A young director intent on making "the greatest color crime movie ever" can't seem to finish his script--he has a beginning and an end, but he can't quite figure out the middle. The ... See full summary »
A young director intent on making "the greatest color crime movie ever" can't seem to finish his script--he has a beginning and an end, but he can't quite figure out the middle. The daughter of his landlord, excited to have a real "movie person" living nearby, tries to help by putting him in touch with a man who wants to collaborate on a script--the strange "Dr. Jolly". Written by
There was often no more than three crew members on set, and sometimes only John Paizs himself. See more »
Next, Steven showed me a tape-recording of a speeding car that lost control and smashed a camera he borrowed from the National Film Board of Canada. He lost $2000, and when his movie came out almost nobody liked it.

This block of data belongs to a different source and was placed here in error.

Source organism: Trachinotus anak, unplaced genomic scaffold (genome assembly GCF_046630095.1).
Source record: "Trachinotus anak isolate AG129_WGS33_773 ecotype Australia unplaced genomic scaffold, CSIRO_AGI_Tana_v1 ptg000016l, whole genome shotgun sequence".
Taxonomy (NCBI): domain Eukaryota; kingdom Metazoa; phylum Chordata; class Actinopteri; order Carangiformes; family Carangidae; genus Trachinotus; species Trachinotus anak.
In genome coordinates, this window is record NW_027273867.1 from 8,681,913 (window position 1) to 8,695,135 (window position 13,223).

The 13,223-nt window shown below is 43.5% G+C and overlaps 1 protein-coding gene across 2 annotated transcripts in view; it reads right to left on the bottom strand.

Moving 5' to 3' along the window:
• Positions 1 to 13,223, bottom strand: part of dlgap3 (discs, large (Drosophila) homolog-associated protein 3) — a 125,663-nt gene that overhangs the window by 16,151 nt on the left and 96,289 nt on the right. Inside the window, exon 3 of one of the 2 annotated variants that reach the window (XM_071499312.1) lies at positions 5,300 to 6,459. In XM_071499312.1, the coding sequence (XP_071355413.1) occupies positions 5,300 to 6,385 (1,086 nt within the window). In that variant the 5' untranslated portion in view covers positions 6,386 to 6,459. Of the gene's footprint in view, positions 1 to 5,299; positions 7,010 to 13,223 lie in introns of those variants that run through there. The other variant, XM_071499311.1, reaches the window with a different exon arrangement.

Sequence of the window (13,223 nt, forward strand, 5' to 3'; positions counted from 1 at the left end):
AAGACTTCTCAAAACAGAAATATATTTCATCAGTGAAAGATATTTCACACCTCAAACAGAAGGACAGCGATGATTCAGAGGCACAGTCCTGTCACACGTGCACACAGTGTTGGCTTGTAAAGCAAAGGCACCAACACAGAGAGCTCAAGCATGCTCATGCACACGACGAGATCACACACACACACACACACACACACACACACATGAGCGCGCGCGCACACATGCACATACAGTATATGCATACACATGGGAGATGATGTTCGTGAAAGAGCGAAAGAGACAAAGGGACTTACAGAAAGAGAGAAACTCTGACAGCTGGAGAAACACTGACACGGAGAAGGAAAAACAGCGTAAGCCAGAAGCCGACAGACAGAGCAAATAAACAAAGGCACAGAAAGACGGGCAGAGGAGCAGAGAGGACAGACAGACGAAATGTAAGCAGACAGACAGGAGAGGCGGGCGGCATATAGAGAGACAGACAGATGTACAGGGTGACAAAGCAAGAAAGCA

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I happened to catch part of Crime Wave on CBC late one night in the 80s and I was hypnotized by it's underground feel and truly offbeat humor. Then I didn't think about it again for about fifteen years until I came across a used copy in a video store that was going out of business.
I have watched it a few times and each time my eyes widen like a little child. John Paizs as Steven Penny is a deadpan delight, future anchorwoman Eva Covacs is perfect as the precocious Kim. And of course there's Dr. Jolly. The cornfield scene is probably the weirdest scene of any film I've ever seen.
Overall if you appreciate low-budget comedy miracles, this is a prototype.
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